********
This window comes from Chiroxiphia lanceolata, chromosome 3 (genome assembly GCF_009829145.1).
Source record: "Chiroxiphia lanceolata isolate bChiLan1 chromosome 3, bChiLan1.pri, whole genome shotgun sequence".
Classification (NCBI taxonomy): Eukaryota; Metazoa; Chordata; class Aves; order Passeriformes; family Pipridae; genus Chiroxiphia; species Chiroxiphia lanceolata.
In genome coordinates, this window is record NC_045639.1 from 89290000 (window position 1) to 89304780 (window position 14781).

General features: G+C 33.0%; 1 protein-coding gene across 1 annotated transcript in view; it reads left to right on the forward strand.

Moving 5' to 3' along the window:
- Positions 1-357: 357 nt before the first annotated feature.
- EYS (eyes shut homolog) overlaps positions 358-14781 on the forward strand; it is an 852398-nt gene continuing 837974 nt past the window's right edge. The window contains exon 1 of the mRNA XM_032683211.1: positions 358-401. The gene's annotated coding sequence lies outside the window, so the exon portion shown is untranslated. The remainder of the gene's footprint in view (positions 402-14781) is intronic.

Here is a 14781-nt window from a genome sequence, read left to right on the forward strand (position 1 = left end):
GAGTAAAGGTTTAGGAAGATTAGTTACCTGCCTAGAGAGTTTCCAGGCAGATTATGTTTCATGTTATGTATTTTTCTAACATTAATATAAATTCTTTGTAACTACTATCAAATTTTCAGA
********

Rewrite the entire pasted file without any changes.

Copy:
This window comes from Chiroxiphia lanceolata, chromosome 3 (genome assembly GCF_009829145.1).
Source record: "Chiroxiphia lanceolata isolate bChiLan1 chromosome 3, bChiLan1.pri, whole genome shotgun sequence".
Classification (NCBI taxonomy): Eukaryota; Metazoa; Chordata; class Aves; order Passeriformes; family Pipridae; genus Chiroxiphia; species Chiroxiphia lanceolata.
In genome coordinates, this window is record NC_045639.1 from 89290000 (window position 1) to 89304780 (window position 14781).

General features: G+C 33.0%; 1 protein-coding gene across 1 annotated transcript in view; it reads left to right on the forward strand.

Moving 5' to 3' along the window:
- Positions 1-357: 357 nt before the first annotated feature.
- EYS (eyes shut homolog) overlaps positions 358-14781 on the forward strand; it is an 852398-nt gene continuing 837974 nt past the window's right edge. The window contains exon 1 of the mRNA XM_032683211.1: positions 358-401. The gene's annotated coding sequence lies outside the window, so the exon portion shown is untranslated. The remainder of the gene's footprint in view (positions 402-14781) is intronic.

Here is a 14781-nt window from a genome sequence, read left to right on the forward strand (position 1 = left end):
GAGTAAAGGTTTAGGAAGATTAGTTACCTGCCTAGAGAGTTTCCAGGCAGATTATGTTTCATGTTATGTATTTTTCTAACATTAATATAAATTCTTTGTAACTACTATCAAATTTTCAGA